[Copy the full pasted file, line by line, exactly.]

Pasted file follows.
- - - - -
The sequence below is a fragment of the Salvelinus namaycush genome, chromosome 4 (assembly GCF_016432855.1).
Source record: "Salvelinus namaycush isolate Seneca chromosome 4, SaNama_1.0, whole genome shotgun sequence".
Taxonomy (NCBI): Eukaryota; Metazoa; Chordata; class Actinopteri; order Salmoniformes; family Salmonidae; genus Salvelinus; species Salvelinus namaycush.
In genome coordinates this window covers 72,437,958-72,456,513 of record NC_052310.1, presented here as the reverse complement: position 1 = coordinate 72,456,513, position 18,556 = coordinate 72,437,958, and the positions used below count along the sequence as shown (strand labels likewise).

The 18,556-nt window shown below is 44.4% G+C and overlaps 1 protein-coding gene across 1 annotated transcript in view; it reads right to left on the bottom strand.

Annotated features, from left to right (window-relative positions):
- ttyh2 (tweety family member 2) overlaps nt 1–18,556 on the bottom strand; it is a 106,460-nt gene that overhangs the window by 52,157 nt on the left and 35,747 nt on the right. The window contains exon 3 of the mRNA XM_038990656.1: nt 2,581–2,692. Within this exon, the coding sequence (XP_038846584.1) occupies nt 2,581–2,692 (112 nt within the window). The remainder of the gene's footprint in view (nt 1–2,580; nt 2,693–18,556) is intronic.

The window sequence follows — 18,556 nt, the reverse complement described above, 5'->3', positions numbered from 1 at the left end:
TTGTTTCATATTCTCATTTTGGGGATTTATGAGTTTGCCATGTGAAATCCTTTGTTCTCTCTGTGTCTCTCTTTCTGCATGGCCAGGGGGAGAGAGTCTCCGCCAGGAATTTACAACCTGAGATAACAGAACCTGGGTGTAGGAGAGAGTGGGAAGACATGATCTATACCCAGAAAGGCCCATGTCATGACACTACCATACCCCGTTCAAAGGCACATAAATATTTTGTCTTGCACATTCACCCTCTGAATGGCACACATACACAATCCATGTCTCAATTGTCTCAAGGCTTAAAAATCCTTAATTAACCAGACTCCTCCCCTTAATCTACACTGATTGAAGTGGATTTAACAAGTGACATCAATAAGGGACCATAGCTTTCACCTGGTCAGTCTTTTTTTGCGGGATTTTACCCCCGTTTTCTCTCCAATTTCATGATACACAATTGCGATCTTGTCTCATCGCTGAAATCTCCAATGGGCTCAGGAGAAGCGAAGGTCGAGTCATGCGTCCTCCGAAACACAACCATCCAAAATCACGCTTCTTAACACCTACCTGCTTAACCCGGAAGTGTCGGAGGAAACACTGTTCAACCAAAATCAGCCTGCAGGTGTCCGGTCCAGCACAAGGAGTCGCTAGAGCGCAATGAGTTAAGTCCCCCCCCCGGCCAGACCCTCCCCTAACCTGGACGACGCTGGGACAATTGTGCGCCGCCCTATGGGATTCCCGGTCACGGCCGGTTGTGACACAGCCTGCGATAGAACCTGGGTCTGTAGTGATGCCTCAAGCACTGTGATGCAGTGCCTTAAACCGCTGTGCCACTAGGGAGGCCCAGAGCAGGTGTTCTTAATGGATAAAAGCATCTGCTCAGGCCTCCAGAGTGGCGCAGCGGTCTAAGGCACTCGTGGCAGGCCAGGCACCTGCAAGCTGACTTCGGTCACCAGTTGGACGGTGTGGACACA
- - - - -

The sequence below is a fragment of the Salvelinus namaycush genome, chromosome 4 (assembly GCF_016432855.1).
Source record: "Salvelinus namaycush isolate Seneca chromosome 4, SaNama_1.0, whole genome shotgun sequence".
Taxonomy (NCBI): Eukaryota; Metazoa; Chordata; class Actinopteri; order Salmoniformes; family Salmonidae; genus Salvelinus; species Salvelinus namaycush.
In genome coordinates this window covers 72,437,958-72,456,513 of record NC_052310.1, presented here as the reverse complement: position 1 = coordinate 72,456,513, position 18,556 = coordinate 72,437,958, and the positions used below count along the sequence as shown (strand labels likewise).

The 18,556-nt window shown below is 44.4% G+C and overlaps 1 protein-coding gene across 1 annotated transcript in view; it reads right to left on the bottom strand.

Annotated features, from left to right (window-relative positions):
- ttyh2 (tweety family member 2) overlaps nt 1–18,556 on the bottom strand; it is a 106,460-nt gene that overhangs the window by 52,157 nt on the left and 35,747 nt on the right. The window contains exon 3 of the mRNA XM_038990656.1: nt 2,581–2,692. Within this exon, the coding sequence (XP_038846584.1) occupies nt 2,581–2,692 (112 nt within the window). The remainder of the gene's footprint in view (nt 1–2,580; nt 2,693–18,556) is intronic.

The window sequence follows — 18,556 nt, the reverse complement described above, 5'->3', positions numbered from 1 at the left end:
TTGTTTCATATTCTCATTTTGGGGATTTATGAGTTTGCCATGTGAAATCCTTTGTTCTCTCTGTGTCTCTCTTTCTGCATGGCCAGGGGGAGAGAGTCTCCGCCAGGAATTTACAACCTGAGATAACAGAACCTGGGTGTAGGAGAGAGTGGGAAGACATGATCTATACCCAGAAAGGCCCATGTCATGACACTACCATACCCCGTTCAAAGGCACATAAATATTTTGTCTTGCACATTCACCCTCTGAATGGCACACATACACAATCCATGTCTCAATTGTCTCAAGGCTTAAAAATCCTTAATTAACCAGACTCCTCCCCTTAATCTACACTGATTGAAGTGGATTTAACAAGTGACATCAATAAGGGACCATAGCTTTCACCTGGTCAGTCTTTTTTTGCGGGATTTTACCCCCGTTTTCTCTCCAATTTCATGATACACAATTGCGATCTTGTCTCATCGCTGAAATCTCCAATGGGCTCAGGAGAAGCGAAGGTCGAGTCATGCGTCCTCCGAAACACAACCATCCAAAATCACGCTTCTTAACACCTACCTGCTTAACCCGGAAGTGTCGGAGGAAACACTGTTCAACCAAAATCAGCCTGCAGGTGTCCGGTCCAGCACAAGGAGTCGCTAGAGCGCAATGAGTTAAGTCCCCCCCCCGGCCAGACCCTCCCCTAACCTGGACGACGCTGGGACAATTGTGCGCCGCCCTATGGGATTCCCGGTCACGGCCGGTTGTGACACAGCCTGCGATAGAACCTGGGTCTGTAGTGATGCCTCAAGCACTGTGATGCAGTGCCTTAAACCGCTGTGCCACTAGGGAGGCCCAGAGCAGGTGTTCTTAATGGATAAAAGCATCTGCTCAGGCCTCCAGAGTGGCGCAGCGGTCTAAGGCACTCGTGGCAGGCCAGGCACCTGCAAGCTGACTTCGGTCACCAGTTGGACGGTGTGGACACA